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Book review: Are Prisons Obsolete?

Recommended: Yes

Why read it? It will challenge your thinking and give you perspective on an institution that is actually quite new in human history—despite having been around your whole life, and therefore seeming like an inevitable part of society.


The prison is considered so “natural” that it is extremely hard to imagine life without it.

True, at least for me.

… there may be twice as many people suffering from mental illness who are in jails and prisons than there are in all psychiatric hospitals in the United States combined.

In the late 1960s, there were ~200,000 people in prison. That number increased by 10x within 30 years. (Now it’s at around 5.5 million.)

Given how big the number is, how do we not have frequent and open debates about the effectiveness of incarceration?

The prison industry: construction of prisons, provision of goods and services to prisons, and prison labor.

The first state prison in California (San Quentin) opened in 1852. That’s … not that long ago?

The 1980s were when the boom in prison construction occurred. From 1980 to 1989 the number of prisons in California doubled. Two-thirds of currenltly existing prisons were built in that decade—to no great public outrcy.

Prisons are sold as a boon to the local economy—they’re recession-proof, they don’t pollute, they provide jobs. Grim.

Prisons relieve us of “the responsibility of seriously engaging with the problems of our society.”

It’s hard to imagine a society without incarceration. Okay. It was also hard—at the time—to imagine life without slavery, lynching, segregation. If you can’t imagine a world without prisons, try the easier exercise of imagining the incredulity with which slave abolitionist arguments were probably met by those whose lives and worlds were organized around slave labor.

“Penitentiary as punishment + rehabilitation” came about around the time of the American Revolution. Up to then, the norm had been capital and corporal punishment. (People were still imprisoned, but only as a prelude to punishment.)

So … it’s possible that locking people up is better than flogging them. Also possible that locking them up is still bad.

Adam Jay Hirsch on parallels between prison and slave plantation:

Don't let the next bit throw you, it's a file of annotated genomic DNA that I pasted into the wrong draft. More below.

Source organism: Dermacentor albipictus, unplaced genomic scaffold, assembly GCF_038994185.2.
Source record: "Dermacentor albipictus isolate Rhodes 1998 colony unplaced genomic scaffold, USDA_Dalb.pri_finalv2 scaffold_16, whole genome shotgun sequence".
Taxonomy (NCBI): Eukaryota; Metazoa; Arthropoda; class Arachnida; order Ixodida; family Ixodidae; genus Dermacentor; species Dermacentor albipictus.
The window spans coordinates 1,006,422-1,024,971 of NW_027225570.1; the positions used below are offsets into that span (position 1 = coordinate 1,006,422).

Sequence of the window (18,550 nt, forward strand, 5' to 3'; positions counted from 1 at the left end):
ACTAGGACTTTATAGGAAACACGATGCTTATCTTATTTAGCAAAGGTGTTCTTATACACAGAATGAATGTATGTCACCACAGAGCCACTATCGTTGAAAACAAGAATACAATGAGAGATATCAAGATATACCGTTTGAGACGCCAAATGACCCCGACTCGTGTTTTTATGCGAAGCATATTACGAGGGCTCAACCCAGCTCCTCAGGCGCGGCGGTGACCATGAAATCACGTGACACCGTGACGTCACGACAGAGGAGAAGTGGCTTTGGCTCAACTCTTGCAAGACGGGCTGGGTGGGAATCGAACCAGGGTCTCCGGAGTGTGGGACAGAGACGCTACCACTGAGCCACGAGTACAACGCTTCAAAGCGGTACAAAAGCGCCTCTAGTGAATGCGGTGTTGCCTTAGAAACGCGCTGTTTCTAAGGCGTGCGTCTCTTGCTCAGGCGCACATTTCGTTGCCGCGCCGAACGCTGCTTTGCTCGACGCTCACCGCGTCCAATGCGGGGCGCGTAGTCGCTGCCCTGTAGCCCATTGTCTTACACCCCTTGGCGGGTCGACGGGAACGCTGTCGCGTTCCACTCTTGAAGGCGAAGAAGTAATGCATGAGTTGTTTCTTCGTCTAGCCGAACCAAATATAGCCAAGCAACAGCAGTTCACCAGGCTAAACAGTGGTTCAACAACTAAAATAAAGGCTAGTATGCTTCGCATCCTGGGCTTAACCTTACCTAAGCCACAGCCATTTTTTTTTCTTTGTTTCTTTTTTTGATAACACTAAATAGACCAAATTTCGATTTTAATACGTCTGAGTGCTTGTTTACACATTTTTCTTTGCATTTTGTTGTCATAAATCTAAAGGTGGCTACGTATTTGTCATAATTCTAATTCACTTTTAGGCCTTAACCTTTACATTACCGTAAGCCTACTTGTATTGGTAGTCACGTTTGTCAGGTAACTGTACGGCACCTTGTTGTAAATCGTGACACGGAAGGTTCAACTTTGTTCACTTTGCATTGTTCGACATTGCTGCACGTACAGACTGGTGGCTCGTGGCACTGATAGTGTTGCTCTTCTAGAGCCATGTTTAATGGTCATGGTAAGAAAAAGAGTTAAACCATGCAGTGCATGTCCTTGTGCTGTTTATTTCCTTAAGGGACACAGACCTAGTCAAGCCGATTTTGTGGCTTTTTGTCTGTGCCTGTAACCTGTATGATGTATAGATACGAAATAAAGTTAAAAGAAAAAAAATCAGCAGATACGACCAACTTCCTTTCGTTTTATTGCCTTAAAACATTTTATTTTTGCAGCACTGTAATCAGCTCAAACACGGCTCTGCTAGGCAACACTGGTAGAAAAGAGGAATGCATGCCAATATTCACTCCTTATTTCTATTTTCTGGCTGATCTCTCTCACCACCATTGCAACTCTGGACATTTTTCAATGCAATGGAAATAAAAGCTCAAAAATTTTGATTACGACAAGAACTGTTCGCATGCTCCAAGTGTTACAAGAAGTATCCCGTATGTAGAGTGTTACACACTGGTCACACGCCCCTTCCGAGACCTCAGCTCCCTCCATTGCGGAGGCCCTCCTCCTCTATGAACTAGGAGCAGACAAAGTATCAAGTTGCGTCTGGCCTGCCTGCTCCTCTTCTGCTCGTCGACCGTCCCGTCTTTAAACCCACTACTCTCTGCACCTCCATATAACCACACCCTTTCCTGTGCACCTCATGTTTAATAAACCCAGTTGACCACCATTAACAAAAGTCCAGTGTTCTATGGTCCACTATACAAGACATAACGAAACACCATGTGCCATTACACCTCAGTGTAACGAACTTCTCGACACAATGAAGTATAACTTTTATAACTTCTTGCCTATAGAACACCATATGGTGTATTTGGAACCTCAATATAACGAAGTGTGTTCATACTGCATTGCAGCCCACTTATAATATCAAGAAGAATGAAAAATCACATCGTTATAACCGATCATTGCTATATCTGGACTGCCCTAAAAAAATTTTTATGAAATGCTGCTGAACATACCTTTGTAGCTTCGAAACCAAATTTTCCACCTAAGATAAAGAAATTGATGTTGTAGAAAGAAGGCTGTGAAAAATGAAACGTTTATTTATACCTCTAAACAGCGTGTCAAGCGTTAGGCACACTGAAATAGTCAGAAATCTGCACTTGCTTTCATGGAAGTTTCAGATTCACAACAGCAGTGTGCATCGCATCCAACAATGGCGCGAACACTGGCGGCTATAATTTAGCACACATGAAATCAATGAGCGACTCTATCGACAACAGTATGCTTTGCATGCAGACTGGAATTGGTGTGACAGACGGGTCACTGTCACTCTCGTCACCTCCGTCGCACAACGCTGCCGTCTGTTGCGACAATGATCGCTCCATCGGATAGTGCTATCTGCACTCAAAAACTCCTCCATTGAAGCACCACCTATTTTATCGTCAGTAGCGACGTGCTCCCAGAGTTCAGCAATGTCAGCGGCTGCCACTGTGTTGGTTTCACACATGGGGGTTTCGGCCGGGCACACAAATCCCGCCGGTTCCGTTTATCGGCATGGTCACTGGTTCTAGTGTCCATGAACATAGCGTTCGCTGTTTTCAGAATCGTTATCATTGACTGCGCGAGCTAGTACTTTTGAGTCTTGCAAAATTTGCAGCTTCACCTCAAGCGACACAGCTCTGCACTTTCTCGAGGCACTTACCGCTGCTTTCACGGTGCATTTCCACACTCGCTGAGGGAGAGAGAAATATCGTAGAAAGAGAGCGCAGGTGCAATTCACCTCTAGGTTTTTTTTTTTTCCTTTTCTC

Both institutions subordinated their subjects to the will of others. Like Southern slaves, prison inmates followed a daily routine specified by their superiors. Both institutions reduced their subjects to dependence on others for the supply of basic human services such as food and shelter.

Never occurred to me how removing the ability to feed oneself is a punishment, even if you’re still fed.

Black Codes: laws passed after abolition that criminalized certain behaviors—vagrancy, absence from work, breach of job contract, insulting gestures—only if the perpetrator was Black. She quotes from the Mississippi Black Codes and it’s just wild—anyone who “was drunk, was wanton in conduct or speech, had neglected job or family, handled money carelessly” could be prosecuted.

13th Amendment (Section 1):

Neither slavery nor involuntary servitude, except as a punishment for crime whereof the party shall have been duly convicted, shall exist within the United States, or any place subject to their jurisdiction.

Emphasis mine.


You own a slave, you have some investment in their health and survival. But under the convict lease system (post-abolition), the convicts were leased as a group and “could be worked literally to death without affecting the profitability of a convict crew.”

Probably a naive observation but wow, will people go to extraordinary lengths to avoid work. But I guess it’s about more than avoiding work.

Peachtree Street and most other older thoroughfares in Atlanta were built by convicts. “But black convict labor remains a hidden dimension of our history.” No shit, I’ve biked up and down that street a thousand times and never knew this.

Another major beneficiary of the convict lease system was the coal mine industry in Alabama. (I went on a mushroom hunt on a trail that runs along an old railroad outside Montgomery and found a chunk of old timey coal. There’s a good chance it was mined by convicts.)

More uses of prison/convict labor:

A list of products made by just one program can be found here: https://www.unicor.gov/SopAlphaList.aspx